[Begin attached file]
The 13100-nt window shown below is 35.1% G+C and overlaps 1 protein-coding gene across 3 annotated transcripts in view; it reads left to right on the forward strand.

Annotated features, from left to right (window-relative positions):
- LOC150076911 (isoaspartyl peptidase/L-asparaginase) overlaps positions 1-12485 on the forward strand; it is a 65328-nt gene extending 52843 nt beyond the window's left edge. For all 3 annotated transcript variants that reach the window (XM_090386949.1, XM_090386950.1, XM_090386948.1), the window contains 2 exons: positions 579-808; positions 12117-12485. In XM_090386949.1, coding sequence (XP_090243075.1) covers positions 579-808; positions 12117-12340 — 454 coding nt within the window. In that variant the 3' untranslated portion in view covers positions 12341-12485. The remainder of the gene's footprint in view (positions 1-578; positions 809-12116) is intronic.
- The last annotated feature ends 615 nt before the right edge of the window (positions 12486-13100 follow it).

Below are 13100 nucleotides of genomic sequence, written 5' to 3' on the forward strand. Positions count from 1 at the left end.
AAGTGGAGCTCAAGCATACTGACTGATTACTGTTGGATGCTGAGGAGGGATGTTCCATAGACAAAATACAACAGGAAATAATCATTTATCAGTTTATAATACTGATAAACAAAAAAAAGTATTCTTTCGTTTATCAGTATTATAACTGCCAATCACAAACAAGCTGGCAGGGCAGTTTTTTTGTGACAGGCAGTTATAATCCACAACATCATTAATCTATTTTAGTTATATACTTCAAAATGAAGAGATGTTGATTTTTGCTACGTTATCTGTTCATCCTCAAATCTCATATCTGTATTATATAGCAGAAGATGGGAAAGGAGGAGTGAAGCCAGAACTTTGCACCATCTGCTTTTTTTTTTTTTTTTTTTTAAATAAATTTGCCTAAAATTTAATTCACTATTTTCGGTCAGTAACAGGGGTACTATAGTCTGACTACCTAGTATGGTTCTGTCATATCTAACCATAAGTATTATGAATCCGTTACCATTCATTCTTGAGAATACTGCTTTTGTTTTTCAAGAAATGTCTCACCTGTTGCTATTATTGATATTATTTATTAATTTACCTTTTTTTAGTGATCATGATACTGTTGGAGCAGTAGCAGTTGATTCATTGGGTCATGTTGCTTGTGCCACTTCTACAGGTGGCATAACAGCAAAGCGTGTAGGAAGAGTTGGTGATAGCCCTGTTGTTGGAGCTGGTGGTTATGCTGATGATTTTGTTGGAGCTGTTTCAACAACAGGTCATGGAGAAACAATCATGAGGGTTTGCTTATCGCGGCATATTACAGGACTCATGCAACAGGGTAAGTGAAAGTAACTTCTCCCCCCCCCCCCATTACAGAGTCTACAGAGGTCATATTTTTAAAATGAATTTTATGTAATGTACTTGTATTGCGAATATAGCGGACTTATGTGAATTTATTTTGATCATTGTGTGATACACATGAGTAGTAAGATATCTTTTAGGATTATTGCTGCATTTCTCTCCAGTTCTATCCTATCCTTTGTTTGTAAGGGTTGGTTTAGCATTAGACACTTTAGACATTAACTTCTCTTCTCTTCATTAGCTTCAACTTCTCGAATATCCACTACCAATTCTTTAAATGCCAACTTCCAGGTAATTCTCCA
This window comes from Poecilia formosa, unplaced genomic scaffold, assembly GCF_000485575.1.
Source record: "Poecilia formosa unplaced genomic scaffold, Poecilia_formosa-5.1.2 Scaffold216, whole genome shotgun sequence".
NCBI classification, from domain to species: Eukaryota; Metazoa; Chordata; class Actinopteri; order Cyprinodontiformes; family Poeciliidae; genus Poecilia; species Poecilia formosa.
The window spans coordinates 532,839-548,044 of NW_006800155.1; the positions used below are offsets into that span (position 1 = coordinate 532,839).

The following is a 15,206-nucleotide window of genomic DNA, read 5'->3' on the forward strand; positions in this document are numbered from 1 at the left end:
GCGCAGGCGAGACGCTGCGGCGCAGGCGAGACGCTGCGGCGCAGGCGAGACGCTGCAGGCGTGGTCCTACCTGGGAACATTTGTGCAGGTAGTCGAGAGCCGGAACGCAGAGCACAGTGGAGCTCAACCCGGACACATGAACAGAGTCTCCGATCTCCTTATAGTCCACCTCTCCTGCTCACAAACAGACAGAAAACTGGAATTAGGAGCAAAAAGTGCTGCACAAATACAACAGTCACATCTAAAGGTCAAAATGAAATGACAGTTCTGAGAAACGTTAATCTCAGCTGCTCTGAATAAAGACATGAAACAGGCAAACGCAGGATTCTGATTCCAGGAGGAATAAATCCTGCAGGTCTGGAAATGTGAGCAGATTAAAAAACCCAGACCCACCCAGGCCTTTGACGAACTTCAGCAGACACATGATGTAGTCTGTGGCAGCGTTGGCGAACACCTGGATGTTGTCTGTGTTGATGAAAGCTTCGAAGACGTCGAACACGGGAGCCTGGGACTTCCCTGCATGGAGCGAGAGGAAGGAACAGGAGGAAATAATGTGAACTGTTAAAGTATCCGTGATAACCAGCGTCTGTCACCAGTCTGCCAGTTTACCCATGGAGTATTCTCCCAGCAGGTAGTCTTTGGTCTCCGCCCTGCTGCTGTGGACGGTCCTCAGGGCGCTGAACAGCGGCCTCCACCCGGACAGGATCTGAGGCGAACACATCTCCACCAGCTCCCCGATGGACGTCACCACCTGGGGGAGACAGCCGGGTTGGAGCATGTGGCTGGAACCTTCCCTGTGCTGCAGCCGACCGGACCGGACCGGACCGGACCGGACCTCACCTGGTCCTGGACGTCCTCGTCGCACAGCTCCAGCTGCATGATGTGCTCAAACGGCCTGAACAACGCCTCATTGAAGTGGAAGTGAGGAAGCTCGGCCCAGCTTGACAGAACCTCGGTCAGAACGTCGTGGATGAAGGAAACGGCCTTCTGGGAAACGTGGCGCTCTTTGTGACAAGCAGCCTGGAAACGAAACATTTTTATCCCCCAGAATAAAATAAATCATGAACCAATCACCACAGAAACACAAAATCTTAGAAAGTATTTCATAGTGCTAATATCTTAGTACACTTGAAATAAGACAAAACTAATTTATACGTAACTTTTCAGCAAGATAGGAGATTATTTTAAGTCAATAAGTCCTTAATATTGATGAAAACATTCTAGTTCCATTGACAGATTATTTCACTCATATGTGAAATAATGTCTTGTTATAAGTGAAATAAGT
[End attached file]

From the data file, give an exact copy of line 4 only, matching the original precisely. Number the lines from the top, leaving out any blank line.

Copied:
- The last annotated feature ends 615 nt before the right edge of the window (positions 12486-13100 follow it).